-C<$1> and so on. These aliases are also available inside the regex. This
416  
-allows us to write a regex that detects a rather common error when writing a
417  
-text: an accidentally duplicated word.
  469
+C<$1>, and so on. These aliases are also available inside the regex. This
  470
+allows you to write a regex that detects that common error of duplicated
  471
+words:
418 472
 
419 473
 =begin programlisting
420 474
 
421  
-    my $s = 'the quick brown fox jumped over the the lazy dog';
  475
+    my $s = 'the quick brown fox jumped over B<the the> lazy dog';
422 476
 
423 477
     if $s ~~ m/ « ( \w+ ) \W+ $0 » / {
424 478
         say "Found two '$0' in a row";
@@ -427,52 +481,61 @@ text: an accidentally duplicated word.
427 481
 =end programlisting
428 482
 
429 483
 The regex first anchors to a left word boundary with C<«> so that it doesn't
430  
-match partial duplication of words. Then a word is captured C<( \w+ )>,
431  
-followed by at least one non-word character C<\W+> (which implies a right word
432  
-boundary, so no need to use an explicit one here), and then followed by
433  
-previously matched word, terminated by another word boundary.
  484
+match partial duplication of words.  Next, the regex captures a word (C<( \w+
  485
+)>), followed by at least one non-word character C<\W+>.  This implies a right
  486
+word boundary, so there is no need to use an explicit boundary.  Then it
  487
+matches the previous capture followed by a right word boundary.
434 488
 
435  
-Without the first word boundary anchor the regex would for example match
436  
-I<strB<and and> beach>, without the last word boundary anchor it would also
437  
-match I<B<the the>ory>.
  489
+Without the first word boundary anchor, the regex would for example match I<<
  490
+strB<and and> beach >> or I<< laB<the the> table leg >>.  Without the last
  491
+word boundary anchor it would also match I<< B<the the>ory >>.
438 492
 
439 493
 =head1 Named regexes
440 494
 
441  
-You can declare regexes just like subroutines, and give them names. Suppose
442  
-you found the previous example useful, and wanted to make it available easily.
443  
-Also you don't like the fact that doesn't catch two C<doesn't> or C<isn't> in
444  
-a row, so you want to extend it a bit:
  495
+X<regex; named>
  496
+
  497
+You can declare regexes just like subroutines and even name them. Suppose you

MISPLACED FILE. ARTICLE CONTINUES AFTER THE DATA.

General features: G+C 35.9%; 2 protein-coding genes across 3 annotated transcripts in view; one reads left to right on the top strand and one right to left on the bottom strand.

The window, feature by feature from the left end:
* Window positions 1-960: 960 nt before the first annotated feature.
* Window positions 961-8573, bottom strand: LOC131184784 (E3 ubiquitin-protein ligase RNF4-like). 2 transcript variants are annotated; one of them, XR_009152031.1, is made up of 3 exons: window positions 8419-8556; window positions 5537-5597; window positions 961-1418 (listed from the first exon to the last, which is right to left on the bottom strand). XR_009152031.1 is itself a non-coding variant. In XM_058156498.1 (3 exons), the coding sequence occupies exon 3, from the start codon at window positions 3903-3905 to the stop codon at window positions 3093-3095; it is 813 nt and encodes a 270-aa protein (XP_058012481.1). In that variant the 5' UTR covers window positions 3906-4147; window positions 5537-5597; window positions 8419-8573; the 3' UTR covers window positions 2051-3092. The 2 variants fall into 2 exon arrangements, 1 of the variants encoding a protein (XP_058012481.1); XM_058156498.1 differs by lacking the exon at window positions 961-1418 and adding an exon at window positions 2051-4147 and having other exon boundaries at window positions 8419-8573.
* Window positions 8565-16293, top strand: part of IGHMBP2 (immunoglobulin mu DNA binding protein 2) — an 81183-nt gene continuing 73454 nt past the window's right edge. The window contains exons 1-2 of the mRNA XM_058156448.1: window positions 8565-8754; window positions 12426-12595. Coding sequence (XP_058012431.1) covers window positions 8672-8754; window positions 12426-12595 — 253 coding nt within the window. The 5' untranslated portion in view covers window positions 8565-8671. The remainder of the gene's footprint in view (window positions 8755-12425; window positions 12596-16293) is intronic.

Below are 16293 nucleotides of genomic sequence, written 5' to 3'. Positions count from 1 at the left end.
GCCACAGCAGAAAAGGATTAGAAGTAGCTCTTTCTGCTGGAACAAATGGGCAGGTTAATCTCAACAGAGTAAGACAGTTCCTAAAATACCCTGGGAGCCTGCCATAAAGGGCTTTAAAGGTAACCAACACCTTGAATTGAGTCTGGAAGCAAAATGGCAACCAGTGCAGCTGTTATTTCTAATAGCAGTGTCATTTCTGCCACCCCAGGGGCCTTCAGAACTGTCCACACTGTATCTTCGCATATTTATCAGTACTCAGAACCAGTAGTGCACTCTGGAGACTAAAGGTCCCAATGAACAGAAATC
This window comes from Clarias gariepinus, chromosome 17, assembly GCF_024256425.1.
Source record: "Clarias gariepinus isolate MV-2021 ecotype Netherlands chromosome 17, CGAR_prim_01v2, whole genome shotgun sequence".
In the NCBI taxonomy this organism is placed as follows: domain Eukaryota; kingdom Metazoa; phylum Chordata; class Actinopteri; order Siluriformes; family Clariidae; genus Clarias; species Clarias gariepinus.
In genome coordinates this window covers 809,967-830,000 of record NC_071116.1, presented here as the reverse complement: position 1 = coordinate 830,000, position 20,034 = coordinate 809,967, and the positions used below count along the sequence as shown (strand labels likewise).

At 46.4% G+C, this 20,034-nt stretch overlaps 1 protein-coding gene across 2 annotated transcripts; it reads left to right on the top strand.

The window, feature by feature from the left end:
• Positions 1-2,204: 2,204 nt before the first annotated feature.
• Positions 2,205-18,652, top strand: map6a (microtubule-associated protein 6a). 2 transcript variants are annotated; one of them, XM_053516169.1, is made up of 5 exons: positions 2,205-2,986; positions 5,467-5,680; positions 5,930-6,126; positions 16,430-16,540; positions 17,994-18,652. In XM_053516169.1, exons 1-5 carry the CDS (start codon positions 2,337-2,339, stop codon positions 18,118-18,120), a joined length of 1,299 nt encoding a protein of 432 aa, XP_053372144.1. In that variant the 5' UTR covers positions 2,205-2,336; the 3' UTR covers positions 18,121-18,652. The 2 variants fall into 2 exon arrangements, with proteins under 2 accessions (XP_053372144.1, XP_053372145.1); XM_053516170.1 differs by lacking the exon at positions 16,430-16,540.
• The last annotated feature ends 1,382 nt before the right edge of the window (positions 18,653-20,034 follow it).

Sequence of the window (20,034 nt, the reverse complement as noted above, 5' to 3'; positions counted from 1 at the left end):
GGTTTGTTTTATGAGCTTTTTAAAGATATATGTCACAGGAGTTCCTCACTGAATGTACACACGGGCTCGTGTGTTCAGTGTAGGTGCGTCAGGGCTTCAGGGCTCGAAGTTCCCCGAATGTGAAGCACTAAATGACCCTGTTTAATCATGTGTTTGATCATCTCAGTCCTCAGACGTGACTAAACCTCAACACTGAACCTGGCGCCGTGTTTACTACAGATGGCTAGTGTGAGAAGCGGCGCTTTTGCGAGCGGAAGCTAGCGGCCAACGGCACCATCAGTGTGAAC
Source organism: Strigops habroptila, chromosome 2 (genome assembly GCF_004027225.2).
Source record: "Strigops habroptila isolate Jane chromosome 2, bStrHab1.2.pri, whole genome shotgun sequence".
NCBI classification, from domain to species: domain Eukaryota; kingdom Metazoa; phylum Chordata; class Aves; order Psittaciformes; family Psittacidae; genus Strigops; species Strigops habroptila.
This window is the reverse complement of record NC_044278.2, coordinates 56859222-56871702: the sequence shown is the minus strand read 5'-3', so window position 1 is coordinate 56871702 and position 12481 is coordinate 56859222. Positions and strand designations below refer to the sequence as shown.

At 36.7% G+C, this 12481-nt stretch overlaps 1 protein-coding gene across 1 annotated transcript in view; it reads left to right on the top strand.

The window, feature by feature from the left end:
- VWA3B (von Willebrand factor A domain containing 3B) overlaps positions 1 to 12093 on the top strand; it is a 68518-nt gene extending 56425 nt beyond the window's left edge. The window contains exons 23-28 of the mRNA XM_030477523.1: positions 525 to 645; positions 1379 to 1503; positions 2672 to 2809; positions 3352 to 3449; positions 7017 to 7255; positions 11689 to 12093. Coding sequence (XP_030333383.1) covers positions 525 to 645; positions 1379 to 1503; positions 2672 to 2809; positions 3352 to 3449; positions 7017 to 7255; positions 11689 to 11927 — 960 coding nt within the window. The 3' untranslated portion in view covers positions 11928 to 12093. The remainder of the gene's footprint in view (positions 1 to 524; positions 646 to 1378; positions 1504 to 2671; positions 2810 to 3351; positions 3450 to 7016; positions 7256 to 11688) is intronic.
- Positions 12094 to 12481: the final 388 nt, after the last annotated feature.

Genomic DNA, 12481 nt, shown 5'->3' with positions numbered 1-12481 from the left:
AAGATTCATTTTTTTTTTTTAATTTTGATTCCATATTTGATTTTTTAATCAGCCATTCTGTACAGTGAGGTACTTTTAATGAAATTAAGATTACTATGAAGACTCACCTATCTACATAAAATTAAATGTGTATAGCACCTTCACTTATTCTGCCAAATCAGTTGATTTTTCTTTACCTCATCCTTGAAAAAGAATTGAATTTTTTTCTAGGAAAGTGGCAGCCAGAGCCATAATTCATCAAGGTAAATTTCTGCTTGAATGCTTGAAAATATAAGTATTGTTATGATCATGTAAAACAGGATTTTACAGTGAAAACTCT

498
+found the previous example useful and want to make it available easily.
  499
+Suppose also you want to extend it to handle contractions such as C<doesn't>
  500
+or C<isn't>:
445 501
 
446 502
 =begin programlisting
447 503
 
448 504
     regex word { \w+ [ \' \w+]? }
449  
-    regex dup { « <word> \W+ $<word> » }
  505
+    regex dup  { « <word> \W+ $<word> » }
  506
+
450 507
     if $s ~~ m/ <dup> / {
451 508
         say "Found '{$<dup><word>}' twice in a row";
452 509
     }
453 510
 
454 511
 =end programlisting
455 512
 
456  
-Here we introduce a regex with name C<word>, which matches at least one word
  513
+X<regex; backreference>
  514
+
  515
+This code introduces a regex named C<word>, which matches at least one word
457 516
 character, optionally followed by a single quote. Another regex called C<dup>
458  
-(short for I<duplicate>) is anchored at a word boundary, then calls the regex
459  
-C<word> by putting it in angle brackets, then matches at least one non-word
460  
-character, and then matches the same string as previously matched by the regex
461  
-C<word>.  After that another word boundary is required.  The syntax for this 
462  
-I<backreference> is a dollar, followed by the name of the named regex in angle
463  
-brackets.
464  
-
465  
-In the mainline code C<< $<dup> >>, short for C<$/{'dup'}>, accesses the match
466  
-object that the regex C<dup> produced. C<dup> also has a subrule called C<word>,
467  
-and the match object produced from that call is accessible as
  517
+(short for I<duplicate>) is anchored at a word boundary.  It calls the regex
  518
+C<word> (via C<< <word> >>), matches at least one non-word character, and then
  519
+matches the same string as previously matched by the regex C<word>.  It ends
  520
+with another word boundary.  The syntax for this I<backreference> is a dollar
  521
+sign followed by the name of the named regex in angle brackets.
  522
+
  523
+X<subrule>
  524
+X<regex; subrule>
  525
+
  526
+Within the C<if> block, C<< $<dup> >> is short for C<$/{'dup'}>.  It accesses
  527
+the match object that the regex C<dup> produced. C<dup> also has a subrule
  528
+called C<word>, and the match object produced from that call is accessible as
468 529
 C<< $<dup><word> >>.
469 530
 
470  
-Named regexes make it easy to organize complex regexes in smaller pieces, just
471  
-as subroutines allow for ordinary code.
  531
+Just as subroutines allow for ordinary code, named regexes make it easy to
  532
+organize complex regexes in smaller pieces.
472 533
 
473 534
 =head1 Modifiers
474 535
 
475  
-A previously used example to match a list of words was
  536
+X<regex; modifiers>
  537
+
  538
+The previous example to match a list of words was:
476 539
 
477 540
 =begin programlisting
478 541
 
@@ -480,14 +543,18 @@ A previously used example to match a list of words was
480 543
 
481 544
 =end programlisting
482 545
 
483  
-This works, but it is kinda clumsy - all these C<\s*> could be left out if we
484  
-had a way to just say "allow whitespaces anywhere". Since this is quite
485  
-common, Perl 6 regexes provide such an option: the C<:sigspace> modifier,
486  
-short C<:s>
  546
+X<regex; :sigspace modifier>
  547
+X<regex; :s modifier>
  548
+
  549
+This works, but the repeated "I don't care about whitespace" units are clumsy.
  550
+The desire to allow whitespace I<anywhere>way to just say "allow whitespaces
  551
+anywhere" is common, and Perl 6 regexes provide such an option: the
  552
+C<:sigspace> modifier (shortened to C<:s>):
487 553
 
488 554
 =begin programlisting
489 555
 
490 556
     my $ingredients = 'eggs, milk, sugar and flour';
  557
+
491 558
     if $ingredients ~~ m/:s ( \w+ ) ** \,'and' (\w+)/ {